• Written By: Howard Pomeranz, MD, PhD
    Neuro-Ophthalmology/Orbit

    This study evaluated the effectiveness of standard oncological therapy for optic pathway gliomas (OPGs). The authors reviewed the medical records of OPG patients treated with chemotherapy at one medical center between 1993 and 2009. The results were disappointing, with nearly three-fourths of patients experiencing visual decline during the study period and no correlation between radiological tumor growth and visual deterioration. These findings suggest that more effective chemotherapy treatment regimens are necessary in order to better manage OPGs in children.

    The authors retrospectively correlated ophthalmological outcomes over a mean follow-up of four years with radiological findings in 19 patients with progressive OPGs who received chemotherapy. Indications for treatment among the study's subjects were radiological tumor progression (six patients), visual decline (six) or both (seven). Fifteen patients (78 percent) switched to second-line chemotherapy (seven due to allergies and eight due to treatment failure).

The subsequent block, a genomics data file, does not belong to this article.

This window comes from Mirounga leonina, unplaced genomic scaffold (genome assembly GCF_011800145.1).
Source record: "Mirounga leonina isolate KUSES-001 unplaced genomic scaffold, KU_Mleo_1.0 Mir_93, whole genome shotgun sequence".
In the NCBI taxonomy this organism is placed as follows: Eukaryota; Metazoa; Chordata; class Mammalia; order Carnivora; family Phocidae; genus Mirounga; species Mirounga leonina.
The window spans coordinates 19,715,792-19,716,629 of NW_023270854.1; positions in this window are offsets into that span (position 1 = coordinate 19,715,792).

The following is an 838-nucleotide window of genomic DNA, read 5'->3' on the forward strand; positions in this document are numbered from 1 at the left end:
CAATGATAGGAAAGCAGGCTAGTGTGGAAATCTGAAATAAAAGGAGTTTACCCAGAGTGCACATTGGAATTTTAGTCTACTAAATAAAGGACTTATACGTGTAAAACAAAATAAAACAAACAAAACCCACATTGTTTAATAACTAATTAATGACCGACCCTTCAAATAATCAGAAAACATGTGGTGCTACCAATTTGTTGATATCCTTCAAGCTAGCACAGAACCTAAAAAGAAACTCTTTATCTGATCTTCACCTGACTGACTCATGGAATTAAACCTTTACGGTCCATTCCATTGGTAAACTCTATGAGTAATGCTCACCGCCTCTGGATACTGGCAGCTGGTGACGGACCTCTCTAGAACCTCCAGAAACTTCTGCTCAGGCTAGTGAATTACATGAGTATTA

Conservative management of OPGs in children is usually effective. Due to the indolent nature of this tumor, the most important treatment challenge is vision preservation. For progressive tumors, chemotherapy is preferred over radiation therapy because of the potential side effects of radiation in children.

    During the course of chemotherapy, 11 patients (57.8 percent) displayed radiological tumor progression, four (21.5 percent) demonstrated stability and four displayed tumor regression. During the follow-up period, 14 patients (73.6 percent) had overall visual deterioration, four (21 percent) had stable vision and one (5.2 percent) improved. Visual acuity deteriorated in 17 eyes (47.2 percent), was stable in 14 (38.8 percent) and improved in five (13.8 percent). Ten eyes (27.7 percent) became legally blind.

    The authors conclude that their current treatment paradigm for progressive OPGs should be reconsidered. They say that new, more effective treatments are needed in order to preserve vision in these patients.